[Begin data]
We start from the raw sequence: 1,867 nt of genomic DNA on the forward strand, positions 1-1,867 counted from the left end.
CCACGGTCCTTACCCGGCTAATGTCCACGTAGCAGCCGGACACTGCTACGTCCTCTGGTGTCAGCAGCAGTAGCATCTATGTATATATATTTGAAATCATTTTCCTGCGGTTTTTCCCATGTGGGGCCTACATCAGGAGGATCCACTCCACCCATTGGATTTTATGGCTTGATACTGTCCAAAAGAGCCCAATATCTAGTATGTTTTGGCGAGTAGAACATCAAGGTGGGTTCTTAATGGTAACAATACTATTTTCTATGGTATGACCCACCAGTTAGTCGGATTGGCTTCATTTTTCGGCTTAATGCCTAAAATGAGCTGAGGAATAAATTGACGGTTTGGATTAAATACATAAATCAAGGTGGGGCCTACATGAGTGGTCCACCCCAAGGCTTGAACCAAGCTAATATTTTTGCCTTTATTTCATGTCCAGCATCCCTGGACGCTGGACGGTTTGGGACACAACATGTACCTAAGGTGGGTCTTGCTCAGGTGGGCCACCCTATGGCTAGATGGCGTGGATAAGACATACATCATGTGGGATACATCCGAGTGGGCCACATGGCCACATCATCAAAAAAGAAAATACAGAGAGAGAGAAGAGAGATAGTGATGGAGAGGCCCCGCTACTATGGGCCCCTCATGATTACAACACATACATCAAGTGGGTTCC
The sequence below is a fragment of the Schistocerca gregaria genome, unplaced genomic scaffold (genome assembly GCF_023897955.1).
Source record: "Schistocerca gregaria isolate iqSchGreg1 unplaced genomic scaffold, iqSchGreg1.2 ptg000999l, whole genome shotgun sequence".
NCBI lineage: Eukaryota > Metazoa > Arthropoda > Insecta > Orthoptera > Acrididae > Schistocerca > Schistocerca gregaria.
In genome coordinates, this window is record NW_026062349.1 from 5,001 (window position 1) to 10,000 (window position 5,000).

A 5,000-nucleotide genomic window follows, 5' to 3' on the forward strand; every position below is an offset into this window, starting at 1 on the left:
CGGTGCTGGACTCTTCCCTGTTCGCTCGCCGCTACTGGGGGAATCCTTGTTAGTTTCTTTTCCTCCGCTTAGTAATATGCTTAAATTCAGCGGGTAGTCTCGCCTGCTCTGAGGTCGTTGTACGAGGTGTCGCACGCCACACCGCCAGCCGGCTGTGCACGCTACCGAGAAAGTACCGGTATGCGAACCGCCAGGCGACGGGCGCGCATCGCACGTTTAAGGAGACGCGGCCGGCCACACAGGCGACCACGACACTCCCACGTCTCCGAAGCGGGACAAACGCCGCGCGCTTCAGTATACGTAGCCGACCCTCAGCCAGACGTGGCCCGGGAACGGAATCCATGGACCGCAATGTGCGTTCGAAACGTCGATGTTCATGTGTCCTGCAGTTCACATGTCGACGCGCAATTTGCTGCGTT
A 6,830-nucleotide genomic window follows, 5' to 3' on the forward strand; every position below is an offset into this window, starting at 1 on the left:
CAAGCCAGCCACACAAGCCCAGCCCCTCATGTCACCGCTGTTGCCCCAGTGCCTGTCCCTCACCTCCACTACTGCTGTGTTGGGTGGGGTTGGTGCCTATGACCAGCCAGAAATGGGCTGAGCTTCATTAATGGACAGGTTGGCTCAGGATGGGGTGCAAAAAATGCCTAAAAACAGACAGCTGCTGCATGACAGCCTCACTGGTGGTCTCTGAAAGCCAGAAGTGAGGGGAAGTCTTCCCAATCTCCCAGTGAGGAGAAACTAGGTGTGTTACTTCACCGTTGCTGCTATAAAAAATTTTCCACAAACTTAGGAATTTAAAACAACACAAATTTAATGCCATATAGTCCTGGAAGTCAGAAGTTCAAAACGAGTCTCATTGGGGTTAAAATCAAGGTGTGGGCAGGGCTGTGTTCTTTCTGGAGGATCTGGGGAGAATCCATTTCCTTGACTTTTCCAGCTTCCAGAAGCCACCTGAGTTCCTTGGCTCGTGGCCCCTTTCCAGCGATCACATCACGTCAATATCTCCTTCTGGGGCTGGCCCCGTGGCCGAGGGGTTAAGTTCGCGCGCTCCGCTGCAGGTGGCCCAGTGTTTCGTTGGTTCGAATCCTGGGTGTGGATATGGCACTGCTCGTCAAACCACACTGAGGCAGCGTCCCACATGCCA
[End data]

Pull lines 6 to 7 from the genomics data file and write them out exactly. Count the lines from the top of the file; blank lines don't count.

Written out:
In genome coordinates, this window is record NW_026062349.1 from 5,001 (window position 1) to 10,000 (window position 5,000).

A 5,000-nucleotide genomic window follows, 5' to 3' on the forward strand; every position below is an offset into this window, starting at 1 on the left: